The Big Game of the Rookie in the Outfield
At a Glance: Sports-related fiction is a genre primarily reserved for young-adult novels about winning the big game. The adult version of this incorporates all of the elements of its young-adult sibling, usually scales events up to the world of professional sports, and often includes some trite moral message about overcoming adversity or learning to work as a team. Some of them are about a group of misfits who have to be whipped into shape by a new coach, others focus on things like a man with one arm, paralyzed from the waist down, and black in the 1960s who goes on to become the greatest pitcher baseball has ever seen. Almost without exception the entire genre of epic sports fiction is clichéd and horrible beyond comprehension. This is why we're hoping you read this latest SA story time rather than even momentarily consider buying one of these books.
Literary Hack Sub-Genre: Clichéd Epic Sports Drama
Chapter One - The Spirit of the Sport Calls to Him
Jake "Daring" Armstrong's father offers him some gentle advice from beyond the grave.
Young Jake "Daring" Armstrong yelled that lunch was ready. While much more intelligent than his father he was neither particularly observant nor well educated in the basics of tree rolling physics. His dad turned to look at him just as all fifteen-hundred pounds of tree, obediently following the instructions of gravity, came crashing down on his spine. The tree and John Armstrong, united by the magical forces at work, slid down the hill and directly into the tool shed.
"Noooooooooooooo!" Screamed Jake, watching in horror as the tool-shed collapsed onto the tree trunk.
The tree-trunk had managed to crumple a large can of kerosene that was being stored in the shed and this abruptly ignited. The entire tree-trunk, shed, and John Armstrong were engulfed in searing flames that took hours to die down. By the time a crane lifted the blackened trunk from the charred skeleton of his father, Jake Armstrong had no more tears.
Suddenly, or not if you were looking in the direction at the time, a ghost appeared behind Jake Armstrong. It was a spectral and slightly burnt version of his father.
"Ooooooooooooo," said Jake's father. "Hahhaha, shit, I always wanted to say that. Look, son, everything will be okay."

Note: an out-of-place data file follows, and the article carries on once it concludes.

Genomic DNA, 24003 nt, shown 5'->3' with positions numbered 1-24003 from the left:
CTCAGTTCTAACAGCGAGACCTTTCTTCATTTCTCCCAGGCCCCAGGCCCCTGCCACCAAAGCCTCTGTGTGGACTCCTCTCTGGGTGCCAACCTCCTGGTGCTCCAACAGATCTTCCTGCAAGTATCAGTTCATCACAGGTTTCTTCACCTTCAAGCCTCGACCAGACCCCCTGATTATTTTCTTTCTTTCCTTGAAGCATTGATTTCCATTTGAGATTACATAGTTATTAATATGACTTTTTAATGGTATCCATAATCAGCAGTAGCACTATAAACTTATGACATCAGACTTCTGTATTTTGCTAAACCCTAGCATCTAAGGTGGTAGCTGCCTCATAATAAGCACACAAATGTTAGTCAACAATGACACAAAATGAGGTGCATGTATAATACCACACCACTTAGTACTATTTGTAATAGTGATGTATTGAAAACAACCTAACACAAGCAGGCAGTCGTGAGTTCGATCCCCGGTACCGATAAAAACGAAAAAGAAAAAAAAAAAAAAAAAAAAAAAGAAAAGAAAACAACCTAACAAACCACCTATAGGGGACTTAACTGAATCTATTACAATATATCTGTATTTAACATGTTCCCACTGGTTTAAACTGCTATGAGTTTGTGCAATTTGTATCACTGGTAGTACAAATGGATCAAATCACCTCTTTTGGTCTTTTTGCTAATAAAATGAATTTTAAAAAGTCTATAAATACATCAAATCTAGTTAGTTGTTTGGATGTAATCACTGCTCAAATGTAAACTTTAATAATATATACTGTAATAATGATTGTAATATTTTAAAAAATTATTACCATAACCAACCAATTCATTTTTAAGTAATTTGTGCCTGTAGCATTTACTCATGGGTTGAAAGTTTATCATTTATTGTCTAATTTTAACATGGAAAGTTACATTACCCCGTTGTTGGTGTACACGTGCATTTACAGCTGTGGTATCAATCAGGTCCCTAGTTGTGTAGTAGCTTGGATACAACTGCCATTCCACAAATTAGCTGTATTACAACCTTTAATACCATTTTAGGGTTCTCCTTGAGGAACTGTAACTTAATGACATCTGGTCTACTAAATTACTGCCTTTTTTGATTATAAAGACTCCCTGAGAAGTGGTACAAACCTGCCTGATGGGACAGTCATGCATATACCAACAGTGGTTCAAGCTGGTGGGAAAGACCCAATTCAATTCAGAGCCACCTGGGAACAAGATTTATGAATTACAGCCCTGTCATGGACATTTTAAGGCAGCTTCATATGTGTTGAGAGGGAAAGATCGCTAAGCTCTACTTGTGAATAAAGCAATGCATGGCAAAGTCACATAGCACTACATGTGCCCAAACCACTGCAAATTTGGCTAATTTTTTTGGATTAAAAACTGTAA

"I know," replied Jake, "I'm actually sort of glad you died, you can't beat us anymore."
"The fuck I can't!" John shouted as he took a drunken swing at his son.
Much to his dismay, his arm passed through his son's torso without raising any welts.
Jake completes the bat he was ordered to create.
"I don't even like baseball, I played hocke-"
"Shut up!!" Interrupted the ghost of John Armstrong, "I didn't raise no boy to back-sass his ghost-dad. Now listen here, if you don't do exactly what I said I'm going to haunt you. I will appear whenever you're on a date with a girl and just chant 'nigger-lover' over and over again."
"You heard me!! Now get to cutting or I will make your love-life hell in this rural Southern community in the 1960's!"
The ghost of John Armstrong faded from view when Jake picked up his dad's carving knife and began to whittle the tree-trunk that had killed his father. It took him thirty-five days to whittle the massive oak into the shape of a baseball bat, and it wasn't a very good looking bat because he had never done anything like that before and he was also only nine years old. His arms were gigantic from all the whittling however.
Jake picked up his bat and burned a brand into the side as his father had instructed. He allowed it to stop smoking and then varnished the bat in a bucket, the only thing that had survived the tragic shed collision. Jake held the bat up to the light and inspected it.
The brand was clear and deep. It read "NIGER LOVAR". Jake Armstrong was not very good at spelling because this was the rural south in the 1960's. People were really dumb in the past, except for the Founding Fathers who were smarter than Einstein!